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I have an operator that will throw if the operands aren't appropriate. (Specifically it's doing decimal multiplication on an int-based class - which is permitted if it makes sense (e.g. 2 * 0.5) but throws if the result isn't a round number. (e.g. 2*0.3))

It appears that I can't use nUNit's Assert.Throws<>() to test this, as every way I can think to call it is giving me a compiler error:

Assert.Throws<InvalidOperationException>(originalValue * badDecimalMultiplier);
Assert.Throws<InvalidOperationException>(dummy => originalValue * badDecimalMultiplier);
Assert.Throws<InvalidOperationException>(dummy => dummy = originalValue * badDecimalMultiplier);
Assert.Throws<InvalidOperationException>(() => dummy = originalValue * badDecimalMultiplier);
  • The first one tries to pass the result of the operation as the parameter to Throws() which fails because Throws only accepts a TestDelegate.
  • The second fails with the "Only assignment, call, increment, decrement, and new object expressions can be used as a statement" error.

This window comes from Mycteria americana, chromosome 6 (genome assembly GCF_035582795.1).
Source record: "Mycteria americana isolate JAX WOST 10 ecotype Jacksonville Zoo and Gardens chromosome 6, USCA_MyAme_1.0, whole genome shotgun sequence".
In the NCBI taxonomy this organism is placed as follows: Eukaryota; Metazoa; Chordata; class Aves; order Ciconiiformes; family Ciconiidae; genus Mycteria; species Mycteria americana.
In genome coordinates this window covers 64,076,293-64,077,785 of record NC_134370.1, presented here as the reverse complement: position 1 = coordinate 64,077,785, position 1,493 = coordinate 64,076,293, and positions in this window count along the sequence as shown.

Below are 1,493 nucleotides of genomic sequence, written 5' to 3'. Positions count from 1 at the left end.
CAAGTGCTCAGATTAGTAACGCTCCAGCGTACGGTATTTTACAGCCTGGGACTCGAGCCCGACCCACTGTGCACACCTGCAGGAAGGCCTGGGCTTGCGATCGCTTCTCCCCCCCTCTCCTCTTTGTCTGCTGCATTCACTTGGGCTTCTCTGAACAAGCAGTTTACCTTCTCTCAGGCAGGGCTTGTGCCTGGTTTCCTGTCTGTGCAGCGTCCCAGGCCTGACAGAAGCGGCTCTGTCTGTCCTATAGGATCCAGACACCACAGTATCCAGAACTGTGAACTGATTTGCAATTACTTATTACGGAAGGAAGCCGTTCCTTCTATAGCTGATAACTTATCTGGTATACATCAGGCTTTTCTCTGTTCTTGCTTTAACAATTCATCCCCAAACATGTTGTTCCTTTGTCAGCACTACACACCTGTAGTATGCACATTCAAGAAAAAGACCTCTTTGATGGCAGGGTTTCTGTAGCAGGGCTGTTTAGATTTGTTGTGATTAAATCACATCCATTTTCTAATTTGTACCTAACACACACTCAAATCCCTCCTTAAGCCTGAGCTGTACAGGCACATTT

• The third fails with "Delegate 'NUnit.Framework.TestDelegate' does not take 1 arguments".
  • The fourth (and all variations I could find) won't let you assign to an undeclared variable (unsurprising really)

So I think I have to manually catch the Exception and test it? That or define an actual method to hold the operation, which doesn't seem much better.

Am I missing anything? If not, could I get confirmation, so that the next person to try to look this up has an answer.

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2 Answers 2

up vote 2 down vote accepted

You can declare a variable outside the lambda:

MyClass dummy;
Assert.Throws<InvalidOperationException>(() => 
         dummy = originalValue * badDecimalMultiplier);

You could also just call a method:

Assert.Throws<InvalidOperationException>(() => 
       (originalValue * badDecimalMultiplier).ToString());
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I'm stunned .. I can't believe someone managed to read my question, figure out the answer to it, and type it up, all before I could type up the answer that I'd found before I'd finished posting the question. I'm in awe of this community –  Brondahl Nov 10 '13 at 13:25

As I wrote the last line, I figure out the solution:

  MyIntValuedClass dummy;
  Assert.Throws<InvalidOperationException>(() => dummy = originalValue * badDecimalMultiplier);

Now Throws() is happy as it has a delegate. The delegate is happy because it has no arguments. And the operation is happy, because it's assigning to a defined variable.

R# is complaining about dummy never being used, but that's not surprising.

It's not the nicest solution and I'd welcome other ideas, but I wanted to make sure that there was an answer here for the next person to come looking.

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